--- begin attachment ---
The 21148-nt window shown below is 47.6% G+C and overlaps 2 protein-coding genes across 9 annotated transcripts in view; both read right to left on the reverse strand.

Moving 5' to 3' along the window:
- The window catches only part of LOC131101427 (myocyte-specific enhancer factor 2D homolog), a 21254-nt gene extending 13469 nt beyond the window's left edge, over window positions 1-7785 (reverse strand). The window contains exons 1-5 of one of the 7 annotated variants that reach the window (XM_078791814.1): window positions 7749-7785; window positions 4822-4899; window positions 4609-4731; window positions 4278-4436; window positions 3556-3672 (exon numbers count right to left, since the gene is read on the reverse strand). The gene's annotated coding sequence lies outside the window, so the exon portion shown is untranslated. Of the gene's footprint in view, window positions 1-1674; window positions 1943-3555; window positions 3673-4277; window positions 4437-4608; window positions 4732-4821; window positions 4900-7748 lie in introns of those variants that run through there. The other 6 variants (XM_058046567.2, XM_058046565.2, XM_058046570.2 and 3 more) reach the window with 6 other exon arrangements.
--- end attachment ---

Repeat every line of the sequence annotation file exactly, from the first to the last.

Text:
The 21148-nt window shown below is 47.6% G+C and overlaps 2 protein-coding genes across 9 annotated transcripts in view; both read right to left on the reverse strand.

Moving 5' to 3' along the window:
- The window catches only part of LOC131101427 (myocyte-specific enhancer factor 2D homolog), a 21254-nt gene extending 13469 nt beyond the window's left edge, over window positions 1-7785 (reverse strand). The window contains exons 1-5 of one of the 7 annotated variants that reach the window (XM_078791814.1): window positions 7749-7785; window positions 4822-4899; window positions 4609-4731; window positions 4278-4436; window positions 3556-3672 (exon numbers count right to left, since the gene is read on the reverse strand). The gene's annotated coding sequence lies outside the window, so the exon portion shown is untranslated. Of the gene's footprint in view, window positions 1-1674; window positions 1943-3555; window positions 3673-4277; window positions 4437-4608; window positions 4732-4821; window positions 4900-7748 lie in introns of those variants that run through there. The other 6 variants (XM_058046567.2, XM_058046565.2, XM_058046570.2 and 3 more) reach the window with 6 other exon arrangements.